Stackable crates and bins help you conserve storage space around your warehouse so your employees won’t have to travel as far to retrieve the products they need. Use stack racks to keep your containers off the ground. Assign certain types of products to different shelves so your employees always know where to look for these items.
Plastic organizer bins make it easy to retrieve loose items. They have a slanted opening so your pickers can grab what they need without having to open the container or reattach the lid.
Organize your warehouse with industrial storage bins and other types of containers to accelerate the product retrieval process.
Routinely Audit and Improve the Layout of Your Space
The layout of your warehouse should always be changing for the better. Use data analytics to analyze the layout of your facility and look for ways to speed up the order fulfillment process. You have so many options when it comes to organizing your containers, moving stack racks and even the labeling and numbering of your products.
Regularly consult this data to make sure you’re running your warehouse as efficiently as possible. Processes are bound to change as some products become more popular and others fall away with your consumers. Keep in-demand products near the front and continuously reorganize your facility based on what’s working and what’s not.
Invest in Automation
Nothing will boost your throughput like warehouse automation. From order processing to packaging and product retrieval, AI can help you transform your facility into a well-oiled machine. Automatic pickers use the same pathways to gather products for a new shipment, reducing hesitation and variables in the product retrieval process. You can easily reprogram these stockers to experiment with new pathways as you look for the fastest route to order fulfillment. Pressure-sensitive scanners help you retrieve items and packages safely without damaging the contents. You can also use AI-powered machines to quickly package your products and prepare them for shipment.
Connect your CRM or sales platform to your AI warehouse equipment so every order will automatically fulfill itself. All you have to do is watch and monitor the process for quality assurance. These machines can also work 24/7 without stopping and they can get moving in just a few seconds, helping you simplify and quantify every aspect of the retrieval process.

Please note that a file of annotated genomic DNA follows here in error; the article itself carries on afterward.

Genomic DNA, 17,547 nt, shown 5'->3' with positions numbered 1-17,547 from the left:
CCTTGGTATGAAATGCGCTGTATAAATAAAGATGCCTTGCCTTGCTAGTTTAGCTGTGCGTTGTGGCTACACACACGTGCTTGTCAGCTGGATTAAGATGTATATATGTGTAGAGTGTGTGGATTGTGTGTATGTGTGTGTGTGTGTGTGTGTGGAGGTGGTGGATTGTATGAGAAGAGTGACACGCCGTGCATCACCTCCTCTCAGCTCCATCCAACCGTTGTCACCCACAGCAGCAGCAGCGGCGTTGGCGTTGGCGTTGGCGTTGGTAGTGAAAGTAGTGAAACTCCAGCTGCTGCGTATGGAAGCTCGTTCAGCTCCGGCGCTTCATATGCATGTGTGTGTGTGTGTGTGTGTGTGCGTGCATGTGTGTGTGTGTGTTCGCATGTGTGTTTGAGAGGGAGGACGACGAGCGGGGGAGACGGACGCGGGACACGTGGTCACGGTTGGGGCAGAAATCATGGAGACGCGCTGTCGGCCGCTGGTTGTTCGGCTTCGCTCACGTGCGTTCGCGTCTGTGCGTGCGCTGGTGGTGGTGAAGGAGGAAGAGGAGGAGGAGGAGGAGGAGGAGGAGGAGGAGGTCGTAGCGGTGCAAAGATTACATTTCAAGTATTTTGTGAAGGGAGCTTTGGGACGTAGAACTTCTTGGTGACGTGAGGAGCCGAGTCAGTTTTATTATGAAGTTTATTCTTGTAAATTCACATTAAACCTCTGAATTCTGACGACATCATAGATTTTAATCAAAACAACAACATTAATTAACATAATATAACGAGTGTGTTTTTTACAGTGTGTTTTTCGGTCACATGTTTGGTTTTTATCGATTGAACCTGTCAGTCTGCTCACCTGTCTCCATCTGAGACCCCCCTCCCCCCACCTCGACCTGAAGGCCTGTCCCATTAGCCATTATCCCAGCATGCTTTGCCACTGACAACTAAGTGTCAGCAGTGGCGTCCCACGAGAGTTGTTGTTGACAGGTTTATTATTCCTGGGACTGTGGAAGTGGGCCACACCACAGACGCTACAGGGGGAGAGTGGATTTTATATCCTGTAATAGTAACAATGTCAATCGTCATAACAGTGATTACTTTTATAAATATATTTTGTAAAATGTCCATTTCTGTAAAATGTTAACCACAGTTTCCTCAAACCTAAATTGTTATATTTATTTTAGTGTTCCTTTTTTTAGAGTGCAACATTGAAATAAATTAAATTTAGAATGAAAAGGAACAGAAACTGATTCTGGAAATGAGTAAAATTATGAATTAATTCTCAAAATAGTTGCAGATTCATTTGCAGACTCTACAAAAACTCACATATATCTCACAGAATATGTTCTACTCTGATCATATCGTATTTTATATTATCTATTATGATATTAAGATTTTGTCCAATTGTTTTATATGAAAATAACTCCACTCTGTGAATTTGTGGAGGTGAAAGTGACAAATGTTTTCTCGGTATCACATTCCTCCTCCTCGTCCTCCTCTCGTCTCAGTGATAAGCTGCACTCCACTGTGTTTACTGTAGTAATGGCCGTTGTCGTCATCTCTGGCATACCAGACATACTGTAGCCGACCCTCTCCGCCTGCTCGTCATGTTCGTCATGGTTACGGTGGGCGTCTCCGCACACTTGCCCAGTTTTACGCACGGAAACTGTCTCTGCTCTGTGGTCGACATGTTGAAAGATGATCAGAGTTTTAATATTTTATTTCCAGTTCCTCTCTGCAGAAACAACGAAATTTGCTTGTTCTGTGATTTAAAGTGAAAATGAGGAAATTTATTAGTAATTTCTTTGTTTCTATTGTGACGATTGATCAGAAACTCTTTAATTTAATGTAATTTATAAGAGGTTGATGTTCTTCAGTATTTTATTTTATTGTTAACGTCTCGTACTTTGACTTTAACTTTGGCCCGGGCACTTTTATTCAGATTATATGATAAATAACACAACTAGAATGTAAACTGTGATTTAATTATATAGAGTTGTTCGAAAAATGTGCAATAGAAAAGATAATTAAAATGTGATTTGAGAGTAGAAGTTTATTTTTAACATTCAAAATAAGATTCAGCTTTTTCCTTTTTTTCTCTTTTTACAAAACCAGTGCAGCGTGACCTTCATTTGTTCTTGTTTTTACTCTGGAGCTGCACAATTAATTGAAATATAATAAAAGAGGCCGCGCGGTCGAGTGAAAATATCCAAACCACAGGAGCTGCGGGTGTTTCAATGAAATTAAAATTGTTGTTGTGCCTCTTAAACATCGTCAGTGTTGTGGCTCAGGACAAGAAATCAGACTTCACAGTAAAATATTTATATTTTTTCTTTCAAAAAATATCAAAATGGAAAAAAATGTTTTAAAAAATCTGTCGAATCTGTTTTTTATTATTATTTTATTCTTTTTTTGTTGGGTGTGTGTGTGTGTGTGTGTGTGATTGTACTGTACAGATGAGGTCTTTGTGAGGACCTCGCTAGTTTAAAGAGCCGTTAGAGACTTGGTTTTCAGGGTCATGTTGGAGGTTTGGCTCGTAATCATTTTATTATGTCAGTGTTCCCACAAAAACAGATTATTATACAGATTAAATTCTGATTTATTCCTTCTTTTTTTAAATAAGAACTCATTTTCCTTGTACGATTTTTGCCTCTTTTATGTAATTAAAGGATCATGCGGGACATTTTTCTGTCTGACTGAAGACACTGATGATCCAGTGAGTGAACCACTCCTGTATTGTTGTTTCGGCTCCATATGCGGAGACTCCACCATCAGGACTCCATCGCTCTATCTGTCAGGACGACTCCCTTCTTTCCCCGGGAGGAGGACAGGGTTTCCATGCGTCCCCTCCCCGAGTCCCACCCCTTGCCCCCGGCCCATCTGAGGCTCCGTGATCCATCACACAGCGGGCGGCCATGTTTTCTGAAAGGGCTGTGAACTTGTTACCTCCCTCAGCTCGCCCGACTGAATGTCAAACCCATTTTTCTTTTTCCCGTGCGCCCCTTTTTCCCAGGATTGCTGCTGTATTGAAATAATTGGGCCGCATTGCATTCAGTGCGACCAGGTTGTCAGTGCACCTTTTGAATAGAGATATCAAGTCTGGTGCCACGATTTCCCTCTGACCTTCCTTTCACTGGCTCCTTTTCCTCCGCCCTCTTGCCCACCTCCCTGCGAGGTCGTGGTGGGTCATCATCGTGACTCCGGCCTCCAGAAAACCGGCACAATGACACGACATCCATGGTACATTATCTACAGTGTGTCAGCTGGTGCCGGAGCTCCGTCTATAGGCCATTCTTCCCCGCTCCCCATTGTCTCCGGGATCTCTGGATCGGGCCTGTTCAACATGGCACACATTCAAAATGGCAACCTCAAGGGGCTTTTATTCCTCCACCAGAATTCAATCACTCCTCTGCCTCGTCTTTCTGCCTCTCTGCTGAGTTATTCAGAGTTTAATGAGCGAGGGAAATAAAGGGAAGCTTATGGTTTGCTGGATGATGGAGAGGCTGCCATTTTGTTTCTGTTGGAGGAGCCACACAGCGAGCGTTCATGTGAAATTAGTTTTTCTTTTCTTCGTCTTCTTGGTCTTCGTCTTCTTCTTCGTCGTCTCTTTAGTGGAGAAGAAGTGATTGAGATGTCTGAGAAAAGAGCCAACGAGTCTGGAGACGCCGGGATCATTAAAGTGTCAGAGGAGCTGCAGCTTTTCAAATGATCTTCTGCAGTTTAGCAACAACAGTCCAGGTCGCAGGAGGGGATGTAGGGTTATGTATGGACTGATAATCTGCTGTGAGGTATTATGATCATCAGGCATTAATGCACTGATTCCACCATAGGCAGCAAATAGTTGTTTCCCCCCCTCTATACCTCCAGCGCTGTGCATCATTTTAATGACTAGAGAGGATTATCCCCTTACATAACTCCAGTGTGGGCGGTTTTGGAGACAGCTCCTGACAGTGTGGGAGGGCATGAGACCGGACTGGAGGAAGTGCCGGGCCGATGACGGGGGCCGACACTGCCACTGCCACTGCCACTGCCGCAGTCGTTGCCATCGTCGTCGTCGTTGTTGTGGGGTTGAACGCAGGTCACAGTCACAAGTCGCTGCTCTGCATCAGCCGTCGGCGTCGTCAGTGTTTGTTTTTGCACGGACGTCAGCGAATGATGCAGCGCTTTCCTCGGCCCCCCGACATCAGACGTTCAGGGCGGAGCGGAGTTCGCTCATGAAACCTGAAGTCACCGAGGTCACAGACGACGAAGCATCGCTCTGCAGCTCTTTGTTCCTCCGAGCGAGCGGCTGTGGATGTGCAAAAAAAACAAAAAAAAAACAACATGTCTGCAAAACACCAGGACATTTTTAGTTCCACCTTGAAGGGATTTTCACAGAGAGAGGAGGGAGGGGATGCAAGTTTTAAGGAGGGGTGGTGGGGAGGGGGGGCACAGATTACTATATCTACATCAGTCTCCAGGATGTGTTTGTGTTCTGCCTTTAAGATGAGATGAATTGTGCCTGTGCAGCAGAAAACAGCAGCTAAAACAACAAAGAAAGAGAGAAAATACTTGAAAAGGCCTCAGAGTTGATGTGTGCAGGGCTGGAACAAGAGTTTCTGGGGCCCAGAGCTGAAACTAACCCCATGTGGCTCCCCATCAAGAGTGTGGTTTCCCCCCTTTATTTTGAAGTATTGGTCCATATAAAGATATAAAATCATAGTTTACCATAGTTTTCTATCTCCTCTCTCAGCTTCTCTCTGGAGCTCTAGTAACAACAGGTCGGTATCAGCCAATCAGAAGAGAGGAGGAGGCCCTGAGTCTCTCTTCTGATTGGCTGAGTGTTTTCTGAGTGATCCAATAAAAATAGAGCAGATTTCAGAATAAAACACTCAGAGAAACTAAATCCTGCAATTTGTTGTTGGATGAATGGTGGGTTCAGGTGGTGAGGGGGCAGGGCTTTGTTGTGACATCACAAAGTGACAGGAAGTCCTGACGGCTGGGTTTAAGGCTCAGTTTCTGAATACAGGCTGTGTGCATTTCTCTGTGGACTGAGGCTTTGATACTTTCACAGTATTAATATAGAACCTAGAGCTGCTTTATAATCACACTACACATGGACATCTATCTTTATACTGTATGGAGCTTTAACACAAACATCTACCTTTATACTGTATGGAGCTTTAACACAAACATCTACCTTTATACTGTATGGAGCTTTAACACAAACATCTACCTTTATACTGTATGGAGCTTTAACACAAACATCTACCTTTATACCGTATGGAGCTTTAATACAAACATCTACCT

Supply chain and warehouse managers understand the value of automation and are investing in this equipment in greater numbers. In 2016, there were about 40,000 shipments of various warehouse automation technologies worldwide. This number is expected to increase to at least 620,000 units annually by 2021.
Integrate Your WMS
If you use a warehouse management system (WMS), integrate it with the rest of the supply chain, including product and delivery tracking systems, your CRM or sales platform and your supplier management software. This reduces inefficiency in the workplace by syncing the entire supply chain. You don’t have to worry about certain data points getting lost in the shuffle or reentering important information into another database.
As soon as an order comes in, your WMS will initiate the product retrieval and order fulfillment process. If a package or an order from one of your suppliers will arrive later than expected, you can automatically adjust your processes accordingly. You can also make sure all your packages are ready for shipment when the truck arrives so you don’t miss important deadlines.
Incorporate all relevant data into your WMS for a completely integrated supply chain.
Analyze Customer Buying Habits
Instead of waiting for your customers or clients to order more products, you can be more proactive with your approach to warehouse management with data analytics. Mine the data you’ve collected on your customers to anticipate their buying habits. From seasonal demand to future repeat purchases, you can quickly figure out which products your customers will likely order in the future. Use this data to get your warehouse ready for these future orders so you can get them out the door as fast as possible. You can anticipate peak demand on a daily, weekly, monthly and yearly basis so you’re never scrambling to fulfill more orders.